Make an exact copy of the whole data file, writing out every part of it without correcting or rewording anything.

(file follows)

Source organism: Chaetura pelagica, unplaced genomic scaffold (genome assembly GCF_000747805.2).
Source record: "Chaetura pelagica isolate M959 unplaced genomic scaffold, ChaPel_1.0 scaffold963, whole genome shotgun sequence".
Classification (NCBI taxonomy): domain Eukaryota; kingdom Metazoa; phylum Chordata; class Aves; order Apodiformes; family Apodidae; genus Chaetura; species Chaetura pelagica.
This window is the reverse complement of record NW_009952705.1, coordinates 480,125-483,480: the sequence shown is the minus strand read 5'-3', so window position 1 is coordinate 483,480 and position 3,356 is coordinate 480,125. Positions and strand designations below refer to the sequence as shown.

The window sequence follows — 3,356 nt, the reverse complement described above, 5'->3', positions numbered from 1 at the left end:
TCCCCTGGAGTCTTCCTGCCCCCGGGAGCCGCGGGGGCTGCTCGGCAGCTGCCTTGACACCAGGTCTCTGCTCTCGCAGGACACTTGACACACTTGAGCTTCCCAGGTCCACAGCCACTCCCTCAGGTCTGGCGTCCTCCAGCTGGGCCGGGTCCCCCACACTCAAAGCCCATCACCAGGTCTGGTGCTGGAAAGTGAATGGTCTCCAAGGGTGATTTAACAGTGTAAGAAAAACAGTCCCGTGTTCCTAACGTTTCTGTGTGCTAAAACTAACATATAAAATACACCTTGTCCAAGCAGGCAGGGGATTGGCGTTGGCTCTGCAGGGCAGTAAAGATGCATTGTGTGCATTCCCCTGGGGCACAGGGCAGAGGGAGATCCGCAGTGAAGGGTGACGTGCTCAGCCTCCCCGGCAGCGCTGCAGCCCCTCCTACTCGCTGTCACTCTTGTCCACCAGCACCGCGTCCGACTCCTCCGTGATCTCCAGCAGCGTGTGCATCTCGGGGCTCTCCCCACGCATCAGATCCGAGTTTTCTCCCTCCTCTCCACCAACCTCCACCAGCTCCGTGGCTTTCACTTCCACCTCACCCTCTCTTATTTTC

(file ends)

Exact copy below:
Source organism: Chaetura pelagica, unplaced genomic scaffold (genome assembly GCF_000747805.2).
Source record: "Chaetura pelagica isolate M959 unplaced genomic scaffold, ChaPel_1.0 scaffold963, whole genome shotgun sequence".
Classification (NCBI taxonomy): domain Eukaryota; kingdom Metazoa; phylum Chordata; class Aves; order Apodiformes; family Apodidae; genus Chaetura; species Chaetura pelagica.
This window is the reverse complement of record NW_009952705.1, coordinates 480,125-483,480: the sequence shown is the minus strand read 5'-3', so window position 1 is coordinate 483,480 and position 3,356 is coordinate 480,125. Positions and strand designations below refer to the sequence as shown.

The window sequence follows — 3,356 nt, the reverse complement described above, 5'->3', positions numbered from 1 at the left end:
TCCCCTGGAGTCTTCCTGCCCCCGGGAGCCGCGGGGGCTGCTCGGCAGCTGCCTTGACACCAGGTCTCTGCTCTCGCAGGACACTTGACACACTTGAGCTTCCCAGGTCCACAGCCACTCCCTCAGGTCTGGCGTCCTCCAGCTGGGCCGGGTCCCCCACACTCAAAGCCCATCACCAGGTCTGGTGCTGGAAAGTGAATGGTCTCCAAGGGTGATTTAACAGTGTAAGAAAAACAGTCCCGTGTTCCTAACGTTTCTGTGTGCTAAAACTAACATATAAAATACACCTTGTCCAAGCAGGCAGGGGATTGGCGTTGGCTCTGCAGGGCAGTAAAGATGCATTGTGTGCATTCCCCTGGGGCACAGGGCAGAGGGAGATCCGCAGTGAAGGGTGACGTGCTCAGCCTCCCCGGCAGCGCTGCAGCCCCTCCTACTCGCTGTCACTCTTGTCCACCAGCACCGCGTCCGACTCCTCCGTGATCTCCAGCAGCGTGTGCATCTCGGGGCTCTCCCCACGCATCAGATCCGAGTTTTCTCCCTCCTCTCCACCAACCTCCACCAGCTCCGTGGCTTTCACTTCCACCTCACCCTCTCTTATTTTC